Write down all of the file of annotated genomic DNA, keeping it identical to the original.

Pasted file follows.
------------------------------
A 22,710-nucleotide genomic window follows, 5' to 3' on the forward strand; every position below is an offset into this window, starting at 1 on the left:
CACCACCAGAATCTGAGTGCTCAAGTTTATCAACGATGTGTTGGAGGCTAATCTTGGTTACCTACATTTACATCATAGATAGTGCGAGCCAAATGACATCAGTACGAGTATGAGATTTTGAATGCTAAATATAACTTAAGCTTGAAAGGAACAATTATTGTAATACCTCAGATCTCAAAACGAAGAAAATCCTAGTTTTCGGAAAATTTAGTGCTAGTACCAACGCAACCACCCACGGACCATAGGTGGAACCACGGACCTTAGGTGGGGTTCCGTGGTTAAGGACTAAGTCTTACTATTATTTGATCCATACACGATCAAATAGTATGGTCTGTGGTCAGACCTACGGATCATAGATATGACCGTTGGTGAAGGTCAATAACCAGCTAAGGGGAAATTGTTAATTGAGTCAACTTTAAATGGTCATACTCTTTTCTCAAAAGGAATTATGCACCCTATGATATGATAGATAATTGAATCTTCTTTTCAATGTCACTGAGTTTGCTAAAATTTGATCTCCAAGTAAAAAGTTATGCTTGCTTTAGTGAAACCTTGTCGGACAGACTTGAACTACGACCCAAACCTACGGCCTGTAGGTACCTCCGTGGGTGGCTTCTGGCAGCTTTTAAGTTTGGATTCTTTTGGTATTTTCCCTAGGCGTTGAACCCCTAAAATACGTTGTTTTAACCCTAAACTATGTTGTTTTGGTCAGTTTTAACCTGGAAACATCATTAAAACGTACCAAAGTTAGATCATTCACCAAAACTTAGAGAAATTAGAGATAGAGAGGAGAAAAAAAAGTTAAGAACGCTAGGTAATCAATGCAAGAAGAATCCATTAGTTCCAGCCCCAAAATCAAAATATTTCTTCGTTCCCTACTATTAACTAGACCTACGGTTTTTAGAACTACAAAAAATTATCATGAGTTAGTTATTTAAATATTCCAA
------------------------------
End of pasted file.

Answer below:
A 22,710-nucleotide genomic window follows, 5' to 3' on the forward strand; every position below is an offset into this window, starting at 1 on the left:
CACCACCAGAATCTGAGTGCTCAAGTTTATCAACGATGTGTTGGAGGCTAATCTTGGTTACCTACATTTACATCATAGATAGTGCGAGCCAAATGACATCAGTACGAGTATGAGATTTTGAATGCTAAATATAACTTAAGCTTGAAAGGAACAATTATTGTAATACCTCAGATCTCAAAACGAAGAAAATCCTAGTTTTCGGAAAATTTAGTGCTAGTACCAACGCAACCACCCACGGACCATAGGTGGAACCACGGACCTTAGGTGGGGTTCCGTGGTTAAGGACTAAGTCTTACTATTATTTGATCCATACACGATCAAATAGTATGGTCTGTGGTCAGACCTACGGATCATAGATATGACCGTTGGTGAAGGTCAATAACCAGCTAAGGGGAAATTGTTAATTGAGTCAACTTTAAATGGTCATACTCTTTTCTCAAAAGGAATTATGCACCCTATGATATGATAGATAATTGAATCTTCTTTTCAATGTCACTGAGTTTGCTAAAATTTGATCTCCAAGTAAAAAGTTATGCTTGCTTTAGTGAAACCTTGTCGGACAGACTTGAACTACGACCCAAACCTACGGCCTGTAGGTACCTCCGTGGGTGGCTTCTGGCAGCTTTTAAGTTTGGATTCTTTTGGTATTTTCCCTAGGCGTTGAACCCCTAAAATACGTTGTTTTAACCCTAAACTATGTTGTTTTGGTCAGTTTTAACCTGGAAACATCATTAAAACGTACCAAAGTTAGATCATTCACCAAAACTTAGAGAAATTAGAGATAGAGAGGAGAAAAAAAAGTTAAGAACGCTAGGTAATCAATGCAAGAAGAATCCATTAGTTCCAGCCCCAAAATCAAAATATTTCTTCGTTCCCTACTATTAACTAGACCTACGGTTTTTAGAACTACAAAAAATTATCATGAGTTAGTTATTTAAATATTCCAA